November 13th, 2014
Top 5 Lessons Learned for Covered CA’s 2nd Enrollment
We are on the eve of Covered CA’s 2nd open enrollment period, consumers be ready. Here is a list of the top 5 lessons learned from the first open enrollment period that will help those that need to buy health insurance during the 2nd open enrollment:
No. 1) Use an agent. You will need one.
I realize that sounds like a shameless plug, but the facts from Covered CA’s first enrollment strongly back up the value of certified agents, so much so that Covered CA is redoing its marketing plan to notify consumers of agents available in their area, via storefront, internet or telephone. Read more...
May 13th, 2014
One VERY significant change to the individual health insurance market made by The Affordable Care Act (ACA, Obamacare) is the implementation of open enrollment and special enrollment periods. Prior to the ACA, an individual could purchase health insurance from an insurance carrier anytime, but the insurance carrier could reject an application, based on a pre-existing condition of the applicant.
The ACA bans insurance carriers from denying applications based on pre-existing conditions, so without a stricter enrollment period, consumers could simply wait until they were stricken with a severe condition to purchase health insurance. This is referred to as “adverse selection”, and defined open enrollment periods attempt to limit such negative statistics for insurance carriers. Read more...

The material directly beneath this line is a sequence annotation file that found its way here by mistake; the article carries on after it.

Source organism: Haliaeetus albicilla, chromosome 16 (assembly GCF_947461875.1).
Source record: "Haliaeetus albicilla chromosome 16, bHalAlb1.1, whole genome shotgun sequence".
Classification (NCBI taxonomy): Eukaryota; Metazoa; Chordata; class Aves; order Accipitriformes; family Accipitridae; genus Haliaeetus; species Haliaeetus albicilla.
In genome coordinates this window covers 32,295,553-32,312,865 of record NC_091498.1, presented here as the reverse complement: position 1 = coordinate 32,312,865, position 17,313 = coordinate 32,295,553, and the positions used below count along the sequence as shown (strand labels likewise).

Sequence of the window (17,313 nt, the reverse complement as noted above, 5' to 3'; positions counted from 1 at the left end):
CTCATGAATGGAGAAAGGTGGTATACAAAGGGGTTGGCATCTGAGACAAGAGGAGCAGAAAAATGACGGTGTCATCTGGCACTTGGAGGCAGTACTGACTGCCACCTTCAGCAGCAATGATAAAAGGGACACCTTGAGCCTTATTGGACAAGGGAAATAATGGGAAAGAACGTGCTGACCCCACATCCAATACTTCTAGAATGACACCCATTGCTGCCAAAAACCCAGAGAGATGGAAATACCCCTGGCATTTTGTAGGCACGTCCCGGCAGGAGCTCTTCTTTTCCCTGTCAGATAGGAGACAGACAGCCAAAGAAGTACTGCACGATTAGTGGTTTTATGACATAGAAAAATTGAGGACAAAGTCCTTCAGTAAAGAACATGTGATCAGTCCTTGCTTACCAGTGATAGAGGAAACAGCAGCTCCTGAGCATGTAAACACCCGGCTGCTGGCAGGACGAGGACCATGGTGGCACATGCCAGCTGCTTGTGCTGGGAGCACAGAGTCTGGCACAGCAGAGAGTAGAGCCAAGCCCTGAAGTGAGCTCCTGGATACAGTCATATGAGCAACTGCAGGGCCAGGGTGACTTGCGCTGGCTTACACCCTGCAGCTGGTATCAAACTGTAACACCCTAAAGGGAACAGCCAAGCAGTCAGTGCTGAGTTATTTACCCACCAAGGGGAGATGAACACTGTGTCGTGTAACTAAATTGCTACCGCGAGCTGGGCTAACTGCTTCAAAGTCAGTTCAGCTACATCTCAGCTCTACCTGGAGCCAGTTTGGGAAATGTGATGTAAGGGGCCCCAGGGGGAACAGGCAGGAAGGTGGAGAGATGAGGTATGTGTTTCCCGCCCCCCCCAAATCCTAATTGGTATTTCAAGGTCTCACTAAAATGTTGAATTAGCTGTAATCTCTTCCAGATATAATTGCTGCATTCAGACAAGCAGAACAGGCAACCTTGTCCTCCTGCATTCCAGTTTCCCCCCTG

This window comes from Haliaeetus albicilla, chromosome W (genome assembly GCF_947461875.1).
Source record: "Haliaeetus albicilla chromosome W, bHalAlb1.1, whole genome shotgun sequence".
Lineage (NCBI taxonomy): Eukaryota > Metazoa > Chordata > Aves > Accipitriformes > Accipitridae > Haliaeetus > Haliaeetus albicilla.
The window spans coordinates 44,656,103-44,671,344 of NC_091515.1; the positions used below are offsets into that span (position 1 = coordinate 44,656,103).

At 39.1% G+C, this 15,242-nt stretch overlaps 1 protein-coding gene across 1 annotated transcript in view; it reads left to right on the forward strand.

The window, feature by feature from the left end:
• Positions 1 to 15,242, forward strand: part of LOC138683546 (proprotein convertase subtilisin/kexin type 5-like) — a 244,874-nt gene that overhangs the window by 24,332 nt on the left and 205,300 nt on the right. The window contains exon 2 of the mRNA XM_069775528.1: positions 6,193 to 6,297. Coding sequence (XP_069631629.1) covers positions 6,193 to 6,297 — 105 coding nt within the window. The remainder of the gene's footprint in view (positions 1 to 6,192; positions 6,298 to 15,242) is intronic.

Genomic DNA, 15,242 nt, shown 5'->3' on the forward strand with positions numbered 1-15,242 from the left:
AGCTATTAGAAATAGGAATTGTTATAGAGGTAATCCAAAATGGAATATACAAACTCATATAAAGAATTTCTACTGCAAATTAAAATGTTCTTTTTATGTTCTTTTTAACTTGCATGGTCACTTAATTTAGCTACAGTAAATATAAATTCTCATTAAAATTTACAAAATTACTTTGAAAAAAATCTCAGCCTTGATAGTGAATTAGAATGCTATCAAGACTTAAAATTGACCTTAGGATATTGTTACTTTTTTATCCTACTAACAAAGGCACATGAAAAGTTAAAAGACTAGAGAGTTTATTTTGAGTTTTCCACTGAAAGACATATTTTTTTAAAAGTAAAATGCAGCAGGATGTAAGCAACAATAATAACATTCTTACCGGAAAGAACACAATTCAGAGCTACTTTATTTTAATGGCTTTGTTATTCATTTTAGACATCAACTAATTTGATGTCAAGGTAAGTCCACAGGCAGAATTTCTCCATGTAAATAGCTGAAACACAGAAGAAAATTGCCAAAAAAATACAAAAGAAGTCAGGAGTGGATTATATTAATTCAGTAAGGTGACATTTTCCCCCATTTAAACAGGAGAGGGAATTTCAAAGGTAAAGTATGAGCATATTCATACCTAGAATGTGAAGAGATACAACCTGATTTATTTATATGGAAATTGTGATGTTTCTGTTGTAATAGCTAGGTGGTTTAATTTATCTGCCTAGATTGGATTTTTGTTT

April 16th, 2014
Elect COBRA or Get Obamacare? Health Care Reform (Obamacare, The Affordable Care Act, ACA) may dramatically change the number of terminated employees that elect COBRA. Why? Because Obamacare has created many more options for terminated employees, including the possibility of receiving an advance premium tax credit (also known as subsidy) for terminated employees that qualify.
What exactly is COBRA, and why was it the only option for terminated employees prior to Obamacare? Read more...
November 25th, 2013
SHOP – The Real Reason Employees Will Love It
What is the SHOP? SHOP stands for Small business Health Options Program , and it was established by health care reform as part of the state run marketplaces used to purchase health insurance plans for businesses with less than 50 employees. The goal of the SHOP is to make it easier for small businesses to purchase a group health plan and to offer tax credits for doing so. But is SHOP best for your employees and their families? Read more...
October 30th, 2013
Small Employer Health Insurance Premium Tax Credit, All About It:
Before Health Care Reform, there were no special federal tax incentives for small employers to offer health insurance coverage to their employees, other than an ordinary business deduction, and small business owners struggled with the expense of group coverage. To encourage small employers to provide health insurance coverage for their employees, health care reform provides a small business tax credit for tax years beginning 2010, through 2015.
The credit is calculated on form 8941, as part of the employer’s annual federal tax return. The most important things to know about the Credit for Small Employer Health Insurance Premiums: Read more...
October 24th, 2013